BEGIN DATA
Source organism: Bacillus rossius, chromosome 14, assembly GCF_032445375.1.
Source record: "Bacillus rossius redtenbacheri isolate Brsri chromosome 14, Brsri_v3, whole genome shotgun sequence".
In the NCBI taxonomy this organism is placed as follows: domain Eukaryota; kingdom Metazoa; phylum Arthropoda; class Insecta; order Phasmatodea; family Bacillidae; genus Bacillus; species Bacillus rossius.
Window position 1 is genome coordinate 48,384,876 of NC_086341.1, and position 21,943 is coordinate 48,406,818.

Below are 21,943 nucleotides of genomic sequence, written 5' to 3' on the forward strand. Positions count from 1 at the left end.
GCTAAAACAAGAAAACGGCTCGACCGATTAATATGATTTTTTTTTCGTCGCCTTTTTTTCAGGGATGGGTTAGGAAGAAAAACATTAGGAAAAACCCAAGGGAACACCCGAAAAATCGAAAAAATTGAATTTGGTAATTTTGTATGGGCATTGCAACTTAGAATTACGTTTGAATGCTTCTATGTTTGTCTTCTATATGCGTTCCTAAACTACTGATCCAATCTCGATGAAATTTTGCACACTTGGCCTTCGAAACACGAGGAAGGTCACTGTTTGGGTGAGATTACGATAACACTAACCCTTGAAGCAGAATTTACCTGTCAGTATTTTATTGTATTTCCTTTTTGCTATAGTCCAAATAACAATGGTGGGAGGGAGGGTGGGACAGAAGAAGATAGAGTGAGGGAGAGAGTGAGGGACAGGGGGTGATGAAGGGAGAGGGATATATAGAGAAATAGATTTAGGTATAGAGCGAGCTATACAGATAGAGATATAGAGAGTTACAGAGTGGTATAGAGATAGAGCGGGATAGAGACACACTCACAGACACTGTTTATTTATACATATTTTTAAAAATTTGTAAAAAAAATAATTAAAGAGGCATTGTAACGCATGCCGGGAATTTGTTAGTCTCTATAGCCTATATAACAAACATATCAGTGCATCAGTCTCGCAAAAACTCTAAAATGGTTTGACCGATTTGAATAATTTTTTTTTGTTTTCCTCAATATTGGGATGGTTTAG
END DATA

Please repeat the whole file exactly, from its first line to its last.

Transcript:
Source organism: Bacillus rossius, chromosome 14, assembly GCF_032445375.1.
Source record: "Bacillus rossius redtenbacheri isolate Brsri chromosome 14, Brsri_v3, whole genome shotgun sequence".
In the NCBI taxonomy this organism is placed as follows: domain Eukaryota; kingdom Metazoa; phylum Arthropoda; class Insecta; order Phasmatodea; family Bacillidae; genus Bacillus; species Bacillus rossius.
Window position 1 is genome coordinate 48,384,876 of NC_086341.1, and position 21,943 is coordinate 48,406,818.

Below are 21,943 nucleotides of genomic sequence, written 5' to 3' on the forward strand. Positions count from 1 at the left end.
GCTAAAACAAGAAAACGGCTCGACCGATTAATATGATTTTTTTTTCGTCGCCTTTTTTTCAGGGATGGGTTAGGAAGAAAAACATTAGGAAAAACCCAAGGGAACACCCGAAAAATCGAAAAAATTGAATTTGGTAATTTTGTATGGGCATTGCAACTTAGAATTACGTTTGAATGCTTCTATGTTTGTCTTCTATATGCGTTCCTAAACTACTGATCCAATCTCGATGAAATTTTGCACACTTGGCCTTCGAAACACGAGGAAGGTCACTGTTTGGGTGAGATTACGATAACACTAACCCTTGAAGCAGAATTTACCTGTCAGTATTTTATTGTATTTCCTTTTTGCTATAGTCCAAATAACAATGGTGGGAGGGAGGGTGGGACAGAAGAAGATAGAGTGAGGGAGAGAGTGAGGGACAGGGGGTGATGAAGGGAGAGGGATATATAGAGAAATAGATTTAGGTATAGAGCGAGCTATACAGATAGAGATATAGAGAGTTACAGAGTGGTATAGAGATAGAGCGGGATAGAGACACACTCACAGACACTGTTTATTTATACATATTTTTAAAAATTTGTAAAAAAAATAATTAAAGAGGCATTGTAACGCATGCCGGGAATTTGTTAGTCTCTATAGCCTATATAACAAACATATCAGTGCATCAGTCTCGCAAAAACTCTAAAATGGTTTGACCGATTTGAATAATTTTTTTTTGTTTTCCTCAATATTGGGATGGTTTAG